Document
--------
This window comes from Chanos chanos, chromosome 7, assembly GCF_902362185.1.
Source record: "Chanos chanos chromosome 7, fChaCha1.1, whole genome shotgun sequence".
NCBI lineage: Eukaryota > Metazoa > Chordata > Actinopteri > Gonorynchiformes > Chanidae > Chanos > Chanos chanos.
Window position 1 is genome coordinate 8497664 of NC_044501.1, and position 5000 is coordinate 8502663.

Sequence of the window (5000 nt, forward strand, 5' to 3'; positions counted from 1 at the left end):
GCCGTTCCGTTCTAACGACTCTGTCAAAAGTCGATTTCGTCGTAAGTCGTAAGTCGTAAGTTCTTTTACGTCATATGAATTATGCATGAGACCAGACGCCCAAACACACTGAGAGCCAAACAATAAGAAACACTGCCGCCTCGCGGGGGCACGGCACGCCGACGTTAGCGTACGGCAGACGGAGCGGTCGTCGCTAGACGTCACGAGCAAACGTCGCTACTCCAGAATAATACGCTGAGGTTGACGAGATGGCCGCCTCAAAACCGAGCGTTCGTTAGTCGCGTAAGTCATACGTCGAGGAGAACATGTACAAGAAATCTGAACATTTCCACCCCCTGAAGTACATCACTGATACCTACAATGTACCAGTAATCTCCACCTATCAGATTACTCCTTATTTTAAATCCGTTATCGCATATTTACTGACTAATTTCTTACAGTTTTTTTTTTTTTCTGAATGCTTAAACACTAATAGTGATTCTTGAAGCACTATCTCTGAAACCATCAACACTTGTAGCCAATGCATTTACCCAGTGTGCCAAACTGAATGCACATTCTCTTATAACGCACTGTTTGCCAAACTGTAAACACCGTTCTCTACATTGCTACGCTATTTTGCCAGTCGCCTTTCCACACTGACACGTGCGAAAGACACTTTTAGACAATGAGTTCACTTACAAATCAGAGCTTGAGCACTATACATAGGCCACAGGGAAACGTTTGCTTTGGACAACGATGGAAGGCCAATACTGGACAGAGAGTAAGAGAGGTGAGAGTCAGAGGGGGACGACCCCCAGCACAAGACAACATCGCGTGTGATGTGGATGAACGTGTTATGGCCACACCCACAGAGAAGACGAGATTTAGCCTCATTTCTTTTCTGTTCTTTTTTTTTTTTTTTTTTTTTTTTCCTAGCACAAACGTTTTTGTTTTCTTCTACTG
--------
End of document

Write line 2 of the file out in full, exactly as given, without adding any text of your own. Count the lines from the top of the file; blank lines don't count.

Source record: "Chanos chanos chromosome 7, fChaCha1.1, whole genome shotgun sequence".